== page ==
Why Did The Framers Create The Electoral College? There Is An Ugly, Racist History To It

The Electoral College is a source of consternation once again for many Americans after the 2016 presidential election. For the fifth time in the 228 years that it’s been in effect, the Electoral College handed the presidency to a candidate who failed to win the national popular vote — Hillary Clinton leads Donald Trump by more than 2.5 million votes at the time of writing, according to the Cook Political Report. So, why did our framers create the Electoral College?

There are a handful of reasons why the framers opted for the Electoral College, from the purely logistical to the highly partisan. Probably the best defense for the Electoral College is simply that information in the late 18th Century moved really slowly.

As CGP Grey pointed out in his video “The Trouble With The Electoral College,” the fastest way to send information was to “write it down on a piece of paper, hand it to a guy on a horse, wish him ‘godspeed good sir,’ and hope he didn’t get killed by Indians or die of dysentery along the way.” With the young United States being so large, time was needed to transmit the election results from the farthest flung parts of the country to the capital.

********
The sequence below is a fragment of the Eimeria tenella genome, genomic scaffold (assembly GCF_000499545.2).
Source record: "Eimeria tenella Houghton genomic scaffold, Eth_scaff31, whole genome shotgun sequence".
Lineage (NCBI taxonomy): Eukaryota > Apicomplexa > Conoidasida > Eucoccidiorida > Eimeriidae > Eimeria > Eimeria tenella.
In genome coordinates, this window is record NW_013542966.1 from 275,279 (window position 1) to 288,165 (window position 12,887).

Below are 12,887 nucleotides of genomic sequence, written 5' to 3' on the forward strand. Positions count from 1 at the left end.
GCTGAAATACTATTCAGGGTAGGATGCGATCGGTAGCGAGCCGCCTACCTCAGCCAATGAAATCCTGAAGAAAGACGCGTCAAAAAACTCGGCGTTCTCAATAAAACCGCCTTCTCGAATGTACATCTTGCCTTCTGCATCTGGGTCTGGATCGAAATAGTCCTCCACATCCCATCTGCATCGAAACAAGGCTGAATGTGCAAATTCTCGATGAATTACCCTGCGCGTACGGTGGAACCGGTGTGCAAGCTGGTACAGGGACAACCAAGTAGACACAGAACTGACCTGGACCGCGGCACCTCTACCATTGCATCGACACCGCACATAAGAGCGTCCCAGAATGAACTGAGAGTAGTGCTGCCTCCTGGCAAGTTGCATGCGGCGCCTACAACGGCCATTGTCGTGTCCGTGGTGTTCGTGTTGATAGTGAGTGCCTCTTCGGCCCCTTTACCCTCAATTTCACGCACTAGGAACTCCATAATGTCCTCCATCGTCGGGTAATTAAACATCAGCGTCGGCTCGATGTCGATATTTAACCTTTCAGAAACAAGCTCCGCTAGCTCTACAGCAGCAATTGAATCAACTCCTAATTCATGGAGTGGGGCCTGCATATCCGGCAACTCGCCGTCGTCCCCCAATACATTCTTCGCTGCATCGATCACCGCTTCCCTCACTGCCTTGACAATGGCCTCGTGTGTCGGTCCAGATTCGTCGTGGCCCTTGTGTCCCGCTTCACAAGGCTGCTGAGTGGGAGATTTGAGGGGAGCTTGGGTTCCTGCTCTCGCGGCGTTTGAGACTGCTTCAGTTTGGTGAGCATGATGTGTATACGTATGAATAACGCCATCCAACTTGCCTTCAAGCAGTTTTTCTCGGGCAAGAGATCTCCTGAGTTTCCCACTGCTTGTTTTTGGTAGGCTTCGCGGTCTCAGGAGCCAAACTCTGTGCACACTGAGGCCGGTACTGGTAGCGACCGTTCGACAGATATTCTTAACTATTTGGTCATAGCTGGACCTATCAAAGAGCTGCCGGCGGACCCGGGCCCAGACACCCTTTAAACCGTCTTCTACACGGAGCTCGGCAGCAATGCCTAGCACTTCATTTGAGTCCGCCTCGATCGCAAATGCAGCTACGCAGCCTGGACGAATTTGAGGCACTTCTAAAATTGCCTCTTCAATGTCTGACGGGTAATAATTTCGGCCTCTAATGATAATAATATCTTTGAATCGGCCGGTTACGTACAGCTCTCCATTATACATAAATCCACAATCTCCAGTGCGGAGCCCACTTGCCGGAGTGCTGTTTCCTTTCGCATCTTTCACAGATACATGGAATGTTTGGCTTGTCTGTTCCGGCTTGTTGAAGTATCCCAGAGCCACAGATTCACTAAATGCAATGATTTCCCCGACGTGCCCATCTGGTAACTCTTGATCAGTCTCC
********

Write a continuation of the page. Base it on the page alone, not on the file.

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But the Electoral college served another, more sinister purpose: to help preserve slavery. One disagreement the colonies had in the early days of the Republic was the struggle between the industrial, densely populated North and the agrarian, slavery-dependent South. Many parts of U.S. government are vestiges of this struggle. For instance, our bicameral legislature, with an upper house that apportions senators equally among the states regardless of population, was a compromise to keep the more populous states from overruling the less populous ones.

This system not only inflated the power of less populous states, but it rewarded the slave-owning South by counting their slaves — sort of — toward congressional representation (and thus, additional Electoral College votes) without extending them the franchise. That "sort of" was that slaves were, remarkably offensively, considered three-fifths of a real person as part of the Three-Fifths compromise.

“In a direct election system, the South would have lost every time,” explained Yale Professor Akhil Reed Amar in an interview with Vox. Slaves, who made up a big portion of the Southern population, couldn’t vote. “But an Electoral College allows states to count slaves... and that's what gave the South the inside track in presidential elections.”

CGP Grey on YouTube

So, when the Electoral College casts its votes on Dec. 19, it’s worthwhile for us to pause and consider why we have this system in the first place, what it’s doing to our political system today, and whether it’s a part of our Constitution we’re comfortable preserving.